A decision to stay in Western North Carolina came from a need for personal inspiration and the eternal quest to find his writing voice. Yes, being around all of those prominent writers in California was great and all, but he also found it very suffocating to his own work.

“You’re around all of these creative, smart and inspiring people there,” he said. “But, you emulate them and end up just writing like them. You need to isolate yourself and break away from the others.”

And thus began the New Native Press. In the early 1980s, Crowe started working in the print shop of The Sylva Herald, which gave him the tools and access he needed to a press. Besides his own work and that of others he interacted with, he also started producing broadsides. These large, poster-sized pieces combined the work of regional artists and poets to create one-of-a-kind art pieces for collectors.

Branching out even further, Crowe also started Fern Hill Records in 1993. The idea behind the label was to bring together poetry and music to provoke an interest in spoken-word performances and artist collaborations. Through it all, it has been a true labor of love, something Crowe is well aware of as his identity and business evolves in such a fast-paced world where literature can often fall to the backburner of society.

“If you’re going to survive, you have to find something that nobody else is doing,” he said.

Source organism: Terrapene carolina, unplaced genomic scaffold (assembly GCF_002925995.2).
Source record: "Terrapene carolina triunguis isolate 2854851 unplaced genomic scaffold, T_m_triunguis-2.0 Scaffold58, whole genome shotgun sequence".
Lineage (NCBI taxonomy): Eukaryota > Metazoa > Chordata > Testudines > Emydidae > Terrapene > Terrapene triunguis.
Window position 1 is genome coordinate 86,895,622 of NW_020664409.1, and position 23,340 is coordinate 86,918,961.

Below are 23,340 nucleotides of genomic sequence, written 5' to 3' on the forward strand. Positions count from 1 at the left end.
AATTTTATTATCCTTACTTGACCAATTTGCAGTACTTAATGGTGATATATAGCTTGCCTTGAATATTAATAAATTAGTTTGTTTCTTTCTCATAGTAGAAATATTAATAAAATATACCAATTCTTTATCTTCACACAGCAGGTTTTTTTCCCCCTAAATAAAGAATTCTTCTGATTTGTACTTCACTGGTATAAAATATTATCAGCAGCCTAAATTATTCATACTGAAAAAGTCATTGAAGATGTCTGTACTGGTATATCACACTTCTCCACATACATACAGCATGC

That survival for Crowe has come from a keen interest in translations of endangered languages. His latest project, which took the better part of three years piecing together, Writing The Wind – A Celtic Resurgence, is a collection of translated Celtic poetry. Plans are also currently in the works to release a translation of poems written in the ancient Mayan language.

“I’ve always been interested in endangered languages and publishing translated works [from across the globe],” he said.

Crowe admits he breaks about even, with most of his published titles being sold to libraries, other poets and those curious who show up at readings and discussions.

It’s a tough world these days to be a publisher, a tougher one at that to be a poet. But, for Crowe, this is his life, for good or ill.

“It’s too late, like what the hell else am I going to do?” he laughed.

Reflecting on the display at the library, Crowe pushes forth into the 21st century with New Native Press. He points to the deterioration of modern society, in terms of language and the literary priorities of the world.

“People are getting lazier because technologies are doing everything for them,” he said. “Books from 300 years ago are hard to read today, and 100 years from now, people will be having a hard time reading what we write.”

But, for now, in this moment in time, Crowe is proud. Not only because of the display, but also at the decades he’s spent pursuing and achieving his dreams.

“I did what I set out to do,” he said. “It’s nice to look back over the last 30 or 40 years and feel good about it.”